Vision, Brain, and Behavior in Birds

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MIT Press, 1993 - 415 Seiten
1 Rezension
The visual capacities of birds rival even those of primates, and their visual system probably reflects the operation of a ground plan common to all vertebrates. This book provides the first comprehensive and current review of considerable progress made over the past decade in analyzing neural and behavioral mechanisms mediating visually guided behavior in birds.

The book's five major sections deal with the visual world of birds, the organization of avian visual systems, the development and plasticity of visual structure and function, visuomotor control mechanisms, and cognitive processes. The introduction to each section discusses the nature and significance of the problem areas, providing a context for the chapters to follow, which review the current status of research on a specific problem. The contributors are an international assemblage of researchers, representing a wide variety of disciplines, ranging from ornithology to neurophysiology and including ethology, experimental psychology, anatomy, and developmental neurobiology.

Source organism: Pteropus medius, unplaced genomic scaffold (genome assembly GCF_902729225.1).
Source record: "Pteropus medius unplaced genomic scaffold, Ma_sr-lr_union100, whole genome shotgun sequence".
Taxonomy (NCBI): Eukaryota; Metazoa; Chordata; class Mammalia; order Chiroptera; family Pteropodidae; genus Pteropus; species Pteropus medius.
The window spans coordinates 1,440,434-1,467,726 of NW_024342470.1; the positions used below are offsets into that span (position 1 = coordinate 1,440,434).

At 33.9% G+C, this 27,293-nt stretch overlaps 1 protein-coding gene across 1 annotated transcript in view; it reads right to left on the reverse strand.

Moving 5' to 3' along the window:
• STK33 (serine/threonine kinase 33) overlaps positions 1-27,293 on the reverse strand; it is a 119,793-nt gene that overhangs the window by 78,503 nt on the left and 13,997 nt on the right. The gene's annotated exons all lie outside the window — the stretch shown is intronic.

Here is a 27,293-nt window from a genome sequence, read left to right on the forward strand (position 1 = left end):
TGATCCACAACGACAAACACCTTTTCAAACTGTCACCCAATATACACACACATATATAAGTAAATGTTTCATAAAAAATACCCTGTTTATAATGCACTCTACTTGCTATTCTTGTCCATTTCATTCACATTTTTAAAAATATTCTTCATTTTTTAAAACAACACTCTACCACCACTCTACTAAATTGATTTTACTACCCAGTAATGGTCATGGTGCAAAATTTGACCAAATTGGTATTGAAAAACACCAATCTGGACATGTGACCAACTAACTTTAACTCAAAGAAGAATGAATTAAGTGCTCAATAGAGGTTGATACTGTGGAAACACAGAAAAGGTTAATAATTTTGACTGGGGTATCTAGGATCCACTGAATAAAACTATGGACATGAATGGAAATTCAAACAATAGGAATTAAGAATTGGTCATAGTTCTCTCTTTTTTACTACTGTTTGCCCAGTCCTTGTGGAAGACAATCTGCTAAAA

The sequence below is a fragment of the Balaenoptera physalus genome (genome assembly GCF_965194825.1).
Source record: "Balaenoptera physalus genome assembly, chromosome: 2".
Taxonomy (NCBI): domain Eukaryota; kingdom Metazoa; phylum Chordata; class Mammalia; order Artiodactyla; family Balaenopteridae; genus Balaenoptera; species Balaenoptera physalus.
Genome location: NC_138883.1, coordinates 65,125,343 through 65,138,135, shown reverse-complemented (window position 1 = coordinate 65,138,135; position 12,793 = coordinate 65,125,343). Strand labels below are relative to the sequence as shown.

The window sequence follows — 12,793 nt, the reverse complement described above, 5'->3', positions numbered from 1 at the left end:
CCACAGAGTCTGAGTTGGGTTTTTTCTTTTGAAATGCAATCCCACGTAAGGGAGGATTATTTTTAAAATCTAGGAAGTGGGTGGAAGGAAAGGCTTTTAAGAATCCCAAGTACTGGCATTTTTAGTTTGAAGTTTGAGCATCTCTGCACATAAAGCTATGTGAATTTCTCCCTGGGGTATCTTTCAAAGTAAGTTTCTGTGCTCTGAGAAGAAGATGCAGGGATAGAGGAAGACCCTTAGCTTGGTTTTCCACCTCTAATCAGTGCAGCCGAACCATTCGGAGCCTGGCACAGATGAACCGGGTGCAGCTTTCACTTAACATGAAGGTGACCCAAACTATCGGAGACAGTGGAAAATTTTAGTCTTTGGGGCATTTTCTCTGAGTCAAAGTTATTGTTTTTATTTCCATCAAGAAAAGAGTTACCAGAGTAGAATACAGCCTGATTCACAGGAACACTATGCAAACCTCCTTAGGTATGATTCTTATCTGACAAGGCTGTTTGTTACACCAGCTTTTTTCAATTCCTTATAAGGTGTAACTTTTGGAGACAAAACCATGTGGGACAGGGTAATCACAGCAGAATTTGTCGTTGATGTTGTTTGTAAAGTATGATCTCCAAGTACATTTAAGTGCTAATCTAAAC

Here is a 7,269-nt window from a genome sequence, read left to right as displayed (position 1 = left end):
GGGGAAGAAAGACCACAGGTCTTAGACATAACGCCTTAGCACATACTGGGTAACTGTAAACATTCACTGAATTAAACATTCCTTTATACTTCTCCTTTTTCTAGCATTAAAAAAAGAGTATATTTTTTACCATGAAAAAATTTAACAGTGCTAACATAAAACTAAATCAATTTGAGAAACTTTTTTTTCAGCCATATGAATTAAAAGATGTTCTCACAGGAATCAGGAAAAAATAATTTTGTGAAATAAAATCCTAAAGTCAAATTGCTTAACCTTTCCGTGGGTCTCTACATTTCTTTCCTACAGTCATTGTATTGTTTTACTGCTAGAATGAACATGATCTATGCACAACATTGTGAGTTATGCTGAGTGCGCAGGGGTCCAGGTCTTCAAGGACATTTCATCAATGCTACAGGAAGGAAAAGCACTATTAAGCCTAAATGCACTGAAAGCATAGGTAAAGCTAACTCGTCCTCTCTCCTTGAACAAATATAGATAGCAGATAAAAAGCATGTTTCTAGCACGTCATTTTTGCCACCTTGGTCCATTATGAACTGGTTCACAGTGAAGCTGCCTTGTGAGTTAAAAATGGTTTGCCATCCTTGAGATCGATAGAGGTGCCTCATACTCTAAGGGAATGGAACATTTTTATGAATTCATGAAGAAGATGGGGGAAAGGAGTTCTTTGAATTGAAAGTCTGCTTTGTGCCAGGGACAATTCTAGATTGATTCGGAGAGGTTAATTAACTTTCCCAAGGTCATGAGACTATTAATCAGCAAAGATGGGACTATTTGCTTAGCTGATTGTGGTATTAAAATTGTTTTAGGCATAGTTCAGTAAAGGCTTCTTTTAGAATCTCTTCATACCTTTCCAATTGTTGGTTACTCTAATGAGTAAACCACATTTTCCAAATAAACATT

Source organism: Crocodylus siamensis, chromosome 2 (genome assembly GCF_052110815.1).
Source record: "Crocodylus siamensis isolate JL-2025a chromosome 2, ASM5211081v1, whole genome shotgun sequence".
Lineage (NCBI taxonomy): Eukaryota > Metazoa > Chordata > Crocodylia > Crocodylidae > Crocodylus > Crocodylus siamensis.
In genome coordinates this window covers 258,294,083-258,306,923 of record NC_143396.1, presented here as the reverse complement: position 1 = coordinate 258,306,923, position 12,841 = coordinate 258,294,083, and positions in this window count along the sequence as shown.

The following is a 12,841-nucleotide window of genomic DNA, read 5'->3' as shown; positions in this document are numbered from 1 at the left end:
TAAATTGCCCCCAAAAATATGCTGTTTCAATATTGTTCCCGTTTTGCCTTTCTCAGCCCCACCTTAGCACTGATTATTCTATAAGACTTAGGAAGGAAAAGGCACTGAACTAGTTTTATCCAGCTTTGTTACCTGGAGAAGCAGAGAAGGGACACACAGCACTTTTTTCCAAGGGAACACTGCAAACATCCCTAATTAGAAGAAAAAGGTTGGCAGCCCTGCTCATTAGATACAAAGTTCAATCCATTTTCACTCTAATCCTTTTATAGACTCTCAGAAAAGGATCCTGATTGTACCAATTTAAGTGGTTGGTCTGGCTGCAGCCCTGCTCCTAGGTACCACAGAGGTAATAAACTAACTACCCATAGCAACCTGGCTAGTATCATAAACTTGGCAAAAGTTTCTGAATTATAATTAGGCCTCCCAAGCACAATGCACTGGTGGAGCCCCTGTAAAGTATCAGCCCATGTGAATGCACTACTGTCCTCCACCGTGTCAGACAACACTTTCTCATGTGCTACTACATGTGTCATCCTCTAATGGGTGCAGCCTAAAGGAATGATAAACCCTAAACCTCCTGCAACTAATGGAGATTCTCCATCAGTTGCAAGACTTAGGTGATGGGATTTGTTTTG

For the ethologist, avian behavior is the source of a wide variety of species-typical "fixed action patterns"; for the experimental psychologist, birds are the subject of choice for studies of conditioning, learning, and cognitive processes; for the neurobiologist they provide model systems for studying developmental processes, sensory mechanisms, orientation, and motor control. For these reasons, research on the avian brain and behavior occupies an increasingly important place in contemporary behavioral biology.
 

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Inhalt

Producing the Image
5
Exploring the Image
25
Constructing the ThreeDimensional Image
47
The Visual Capabilities of Birds
63
Color Vision of Birds
77
Functional Anatomy of the Avian Visual System
99
Binocular Processing in FrontalEyed Birds
159
Developmental Anatomy of the Chick Retinotectal
173
Sensorimotor Mechanisms and Pecking in the Pigeon
265
Control of Pecking Response Topography by Stimulus
285
Visual Mechanisms of Prey Capture in Water Birds
301
Lateralization and Strategies of Viewing in the Domestic
319
Studies of Interocular
333
What Can We Learn from Experiments on Pigeon Concept
351
Visual Cognition in Pigeons
377
Vision Cognition and the Avian Hippocampus
391

Development Plasticity and Differential Organization
195
Developmental Mechanisms of Lateralization
227
Visuomotor Mechanisms
243

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Verweise auf dieses Buch

Advances in the Study of Behavior, Band 29

Eingeschränkte Leseprobe - 2000
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Über den Autor (1993)

H. Philip Zeigler is Professor of Biopsychology at Hunter College, City University of New York.

Hans-Joachim Bischof is Professor of Behavioral Physiology at the University of Bielefeld, Germany.

Bibliografische Informationen